A typical cumulative preferred share with a squeeze-out function is closer to debt, while the cumulative interest in a permanent preferred share is closer to an equity instrument. For example, if the valuation cap was $1 million and SAFE investors invested $200,000, the valuation after safe conversion would be $1.2 million. With simple calculations, this safe would actually buy 16.67% of the business ($200,000.00 divided by $1.2 million). A SAFE investor only brings money to a start-up in exchange for a very uncertain and conditional potential outcome of their cash investment, which will be converted into preferred shares in the future if the start-up company is successful enough to attract future preferred stock investors and the company`s co-founders choose to conduct a preferred share financing round. (It`s only their choice.) However, there is a very real possibility that SAFERs will never be converted into preferred shares, and therefore SAFE holders may completely lose their investment and never receive anything in return. ASC 718–10–25–8 states in part: «. a call option written on a device that is not classified as a liability. must also be classified as equity. The legal substance of SAFEIs is that the investor deposits money into the start-up in exchange for the uncertain hope of preserving future stocks – shares that do not yet exist. The SAFE investor now receives absolutely nothing in exchange for his contributed capital — no seat on the board of directors, no voting rights — nothing but the uncertain possibility of future justice. The SAFE investor is exposed to a significant risk of never receiving anything for his investment and completely losing his investment without doing so.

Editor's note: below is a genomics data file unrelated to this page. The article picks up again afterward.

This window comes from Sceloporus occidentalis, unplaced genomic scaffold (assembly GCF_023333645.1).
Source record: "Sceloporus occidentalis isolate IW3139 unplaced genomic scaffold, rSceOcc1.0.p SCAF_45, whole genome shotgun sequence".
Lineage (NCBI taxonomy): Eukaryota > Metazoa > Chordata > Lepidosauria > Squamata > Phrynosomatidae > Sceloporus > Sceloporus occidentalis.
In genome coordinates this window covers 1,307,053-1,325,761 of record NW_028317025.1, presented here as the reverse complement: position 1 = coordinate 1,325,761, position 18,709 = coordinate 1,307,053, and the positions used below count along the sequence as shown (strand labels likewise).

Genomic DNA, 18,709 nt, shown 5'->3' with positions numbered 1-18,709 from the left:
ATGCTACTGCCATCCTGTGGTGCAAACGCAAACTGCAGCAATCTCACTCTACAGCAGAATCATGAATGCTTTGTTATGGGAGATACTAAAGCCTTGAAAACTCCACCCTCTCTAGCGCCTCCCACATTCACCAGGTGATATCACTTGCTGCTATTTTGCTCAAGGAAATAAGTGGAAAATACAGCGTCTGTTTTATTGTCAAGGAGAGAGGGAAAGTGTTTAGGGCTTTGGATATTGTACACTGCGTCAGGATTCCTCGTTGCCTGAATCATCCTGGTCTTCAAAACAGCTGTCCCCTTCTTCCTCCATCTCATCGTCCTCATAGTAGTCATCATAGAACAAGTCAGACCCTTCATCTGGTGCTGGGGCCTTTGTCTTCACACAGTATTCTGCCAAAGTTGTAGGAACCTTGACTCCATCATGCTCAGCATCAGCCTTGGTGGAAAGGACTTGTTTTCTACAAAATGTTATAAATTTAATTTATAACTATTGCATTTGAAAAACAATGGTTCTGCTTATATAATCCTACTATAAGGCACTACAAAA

Therefore, the debt classification is not appropriate for SAFERs. SAFERs should be classified as additional paid-up capital within permanent own funds. For SAFERs, there is no other appropriate classification in the balance sheet. With SAFERs, early investors invest in a start-up in exchange for the expected potential of future stocks, namely preferred shares (which don`t even exist yet) at an indefinite time in the future when the first round of preferred share prices takes place. This is not a transaction of a creditor, but of an early investor in shares. SAFE holders have no mechanism to force a start-up to issue preferred shares, and so there is nothing that could ever force a start-up to convert SAFERs into shares. The decision whether or not to conduct preferred share financing and whether or not to convert SAFERs into shares is entirely under the control of the co-founders of a start-up. Therefore, the future issuance of shares by such a company, if this happens, on the part of the company is entirely voluntary. If a start-up decides to issue preferred shares, it can approve enough shares at will. Thus, the net settlement of the shares is under the control of such a start-up.